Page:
Yertle the Turtle and Other Stories Yertle the Turtle, Lines 17 – 24 Summary
From the very opening lines of this paragraph, we see Seuss reminding everyone of Yertle's authority. He's not just Yertle, he's Yertle, the Turtle King, and don't you forget it. This dude can hijack the lives of nine turtles with the lift of a hand and words like, "command" and "ordered."
Basically, Yertle decides that he wants a higher throne, so he takes a bunch of other turtles and stacks them up. Mission: accomplished.
Don't miss the use of active verbs here, too: Hemade each turtle stand on another's back/ He piled them all up in a nine-turtle stack./And then Yertle climbed up" (21 -23).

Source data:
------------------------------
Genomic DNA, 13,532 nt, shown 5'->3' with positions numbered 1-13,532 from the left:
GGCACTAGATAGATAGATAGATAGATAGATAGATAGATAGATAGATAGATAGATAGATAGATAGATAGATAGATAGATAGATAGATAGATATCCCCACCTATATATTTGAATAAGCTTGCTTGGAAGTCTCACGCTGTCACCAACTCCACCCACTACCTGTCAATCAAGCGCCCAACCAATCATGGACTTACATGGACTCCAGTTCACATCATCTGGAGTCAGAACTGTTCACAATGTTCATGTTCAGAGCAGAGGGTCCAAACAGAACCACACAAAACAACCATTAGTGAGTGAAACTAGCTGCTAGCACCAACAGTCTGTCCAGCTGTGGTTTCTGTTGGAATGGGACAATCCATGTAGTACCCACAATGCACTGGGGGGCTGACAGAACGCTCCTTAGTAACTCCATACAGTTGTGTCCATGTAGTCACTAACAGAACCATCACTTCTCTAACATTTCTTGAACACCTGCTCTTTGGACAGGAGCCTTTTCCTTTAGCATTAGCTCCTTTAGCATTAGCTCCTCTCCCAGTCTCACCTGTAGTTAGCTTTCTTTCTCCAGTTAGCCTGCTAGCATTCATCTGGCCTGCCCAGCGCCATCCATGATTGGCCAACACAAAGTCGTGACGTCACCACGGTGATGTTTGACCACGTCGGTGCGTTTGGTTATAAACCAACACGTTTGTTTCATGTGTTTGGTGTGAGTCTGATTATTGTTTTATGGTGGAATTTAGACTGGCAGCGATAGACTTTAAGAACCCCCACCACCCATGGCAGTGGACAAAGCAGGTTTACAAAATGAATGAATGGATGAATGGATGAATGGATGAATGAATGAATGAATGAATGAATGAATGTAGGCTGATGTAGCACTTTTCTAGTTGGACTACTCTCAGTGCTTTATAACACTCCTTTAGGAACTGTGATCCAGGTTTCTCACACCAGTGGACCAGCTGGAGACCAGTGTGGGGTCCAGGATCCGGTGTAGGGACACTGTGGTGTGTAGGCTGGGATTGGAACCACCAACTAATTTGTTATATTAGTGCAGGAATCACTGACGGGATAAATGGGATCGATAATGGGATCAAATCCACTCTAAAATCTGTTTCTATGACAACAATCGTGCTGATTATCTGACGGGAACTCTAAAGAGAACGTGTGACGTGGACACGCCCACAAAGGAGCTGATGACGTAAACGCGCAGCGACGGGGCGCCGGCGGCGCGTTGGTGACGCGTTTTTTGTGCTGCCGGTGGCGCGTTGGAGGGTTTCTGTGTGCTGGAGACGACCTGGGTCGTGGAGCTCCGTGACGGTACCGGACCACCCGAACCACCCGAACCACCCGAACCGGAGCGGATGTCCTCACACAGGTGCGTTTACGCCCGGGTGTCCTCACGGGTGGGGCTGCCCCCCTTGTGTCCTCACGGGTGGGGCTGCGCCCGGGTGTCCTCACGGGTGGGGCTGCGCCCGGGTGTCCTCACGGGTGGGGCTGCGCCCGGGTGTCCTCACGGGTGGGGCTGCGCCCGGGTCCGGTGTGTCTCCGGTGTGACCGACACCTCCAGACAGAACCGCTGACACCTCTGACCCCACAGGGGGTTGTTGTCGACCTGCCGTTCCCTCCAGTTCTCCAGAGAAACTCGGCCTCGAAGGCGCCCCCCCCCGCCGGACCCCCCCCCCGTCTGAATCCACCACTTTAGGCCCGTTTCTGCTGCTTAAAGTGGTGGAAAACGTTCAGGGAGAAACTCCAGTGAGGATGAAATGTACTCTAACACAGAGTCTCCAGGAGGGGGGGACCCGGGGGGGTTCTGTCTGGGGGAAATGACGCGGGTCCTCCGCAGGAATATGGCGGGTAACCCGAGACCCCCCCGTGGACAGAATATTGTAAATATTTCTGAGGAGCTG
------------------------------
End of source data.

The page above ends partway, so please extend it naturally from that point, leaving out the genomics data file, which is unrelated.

Since Yertle gives himself no agency, Seuss gives it to him through his grammar, which is pretty much the best revenge an English nerd can get.
We also think it's just a great touch to have the turtles literally (literally, in the literal sense of the word, not in the way people use it these days) standing on each other's backs. Their bodies become their own punishment.
And of course, we've got to wonder: why are the turtles letting this guy boss them around? (Ahem, if your kid isn't wondering this, prompt them to.)
What thoughts are running through the mind of that turtle on the bottom?
"This is great, just great. I spend all day in the office bent over my desk and come down here for a little relaxation and then this happens. Does this jerk Yertle even care that I was diagnosed with a hernia last week? No. Plus it's tax season and we've never been busier. What am I going to tell Mrs. Lancaster in apartment eight when I can't get her returns in on time because I was stuck in a nine-turtle stack?"